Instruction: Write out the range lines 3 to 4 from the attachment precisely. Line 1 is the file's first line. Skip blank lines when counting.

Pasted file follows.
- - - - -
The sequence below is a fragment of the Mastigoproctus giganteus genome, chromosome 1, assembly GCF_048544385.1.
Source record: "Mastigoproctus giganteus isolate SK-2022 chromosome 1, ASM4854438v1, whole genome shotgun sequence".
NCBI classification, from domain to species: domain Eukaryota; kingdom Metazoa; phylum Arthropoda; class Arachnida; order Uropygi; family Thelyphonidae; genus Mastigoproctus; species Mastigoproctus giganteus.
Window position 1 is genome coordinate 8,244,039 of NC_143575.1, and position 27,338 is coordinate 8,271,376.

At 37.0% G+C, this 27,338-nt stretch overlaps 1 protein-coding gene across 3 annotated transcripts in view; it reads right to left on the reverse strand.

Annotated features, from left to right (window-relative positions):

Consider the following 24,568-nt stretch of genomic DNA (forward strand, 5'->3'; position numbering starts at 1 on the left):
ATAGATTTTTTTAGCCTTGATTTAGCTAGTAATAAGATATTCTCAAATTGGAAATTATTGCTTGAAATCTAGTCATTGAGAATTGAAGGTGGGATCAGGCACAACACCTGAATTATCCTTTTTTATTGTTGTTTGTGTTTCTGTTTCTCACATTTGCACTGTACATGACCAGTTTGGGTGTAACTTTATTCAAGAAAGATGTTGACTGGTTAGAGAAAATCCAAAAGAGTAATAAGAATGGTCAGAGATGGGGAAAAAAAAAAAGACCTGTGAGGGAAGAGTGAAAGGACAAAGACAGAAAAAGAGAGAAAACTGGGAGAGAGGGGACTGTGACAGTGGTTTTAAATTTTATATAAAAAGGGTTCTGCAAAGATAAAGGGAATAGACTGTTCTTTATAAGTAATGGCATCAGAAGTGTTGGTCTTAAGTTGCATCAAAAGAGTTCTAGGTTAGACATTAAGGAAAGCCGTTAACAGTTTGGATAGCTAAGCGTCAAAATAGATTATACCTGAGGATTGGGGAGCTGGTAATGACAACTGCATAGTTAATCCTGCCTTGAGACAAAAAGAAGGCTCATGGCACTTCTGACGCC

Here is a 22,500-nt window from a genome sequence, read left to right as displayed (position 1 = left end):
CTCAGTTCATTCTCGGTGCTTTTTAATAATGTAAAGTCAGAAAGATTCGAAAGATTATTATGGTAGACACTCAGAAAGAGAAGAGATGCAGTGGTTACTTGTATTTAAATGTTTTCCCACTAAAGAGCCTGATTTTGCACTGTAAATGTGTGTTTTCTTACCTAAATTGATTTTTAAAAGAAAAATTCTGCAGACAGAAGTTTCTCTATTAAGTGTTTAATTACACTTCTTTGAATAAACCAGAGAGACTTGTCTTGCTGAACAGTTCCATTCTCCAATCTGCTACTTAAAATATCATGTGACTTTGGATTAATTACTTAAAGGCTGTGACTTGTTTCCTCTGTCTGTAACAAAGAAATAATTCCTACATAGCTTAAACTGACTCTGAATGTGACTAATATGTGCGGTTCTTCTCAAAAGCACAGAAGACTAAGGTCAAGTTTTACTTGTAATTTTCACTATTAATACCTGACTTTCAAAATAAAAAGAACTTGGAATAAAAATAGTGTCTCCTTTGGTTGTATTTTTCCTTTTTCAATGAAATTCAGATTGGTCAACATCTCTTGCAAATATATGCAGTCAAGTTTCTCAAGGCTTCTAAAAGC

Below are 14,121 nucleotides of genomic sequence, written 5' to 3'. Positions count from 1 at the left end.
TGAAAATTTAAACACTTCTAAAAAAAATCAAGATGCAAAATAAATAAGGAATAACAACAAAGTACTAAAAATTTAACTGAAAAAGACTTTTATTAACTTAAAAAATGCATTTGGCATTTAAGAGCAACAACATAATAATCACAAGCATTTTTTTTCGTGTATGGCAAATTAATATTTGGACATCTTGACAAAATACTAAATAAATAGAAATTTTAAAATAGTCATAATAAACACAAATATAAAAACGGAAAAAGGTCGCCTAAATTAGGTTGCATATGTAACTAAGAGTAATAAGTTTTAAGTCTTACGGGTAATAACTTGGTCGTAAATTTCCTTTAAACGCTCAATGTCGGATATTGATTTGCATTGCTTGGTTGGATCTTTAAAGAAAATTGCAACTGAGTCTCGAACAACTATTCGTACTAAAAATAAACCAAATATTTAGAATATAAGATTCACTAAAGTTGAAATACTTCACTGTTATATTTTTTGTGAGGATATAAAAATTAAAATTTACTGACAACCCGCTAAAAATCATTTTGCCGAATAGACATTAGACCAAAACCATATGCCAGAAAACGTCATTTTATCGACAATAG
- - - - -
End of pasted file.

NCBI classification, from domain to species: domain Eukaryota; kingdom Metazoa; phylum Arthropoda; class Arachnida; order Uropygi; family Thelyphonidae; genus Mastigoproctus; species Mastigoproctus giganteus.
Window position 1 is genome coordinate 8,244,039 of NC_143575.1, and position 27,338 is coordinate 8,271,376.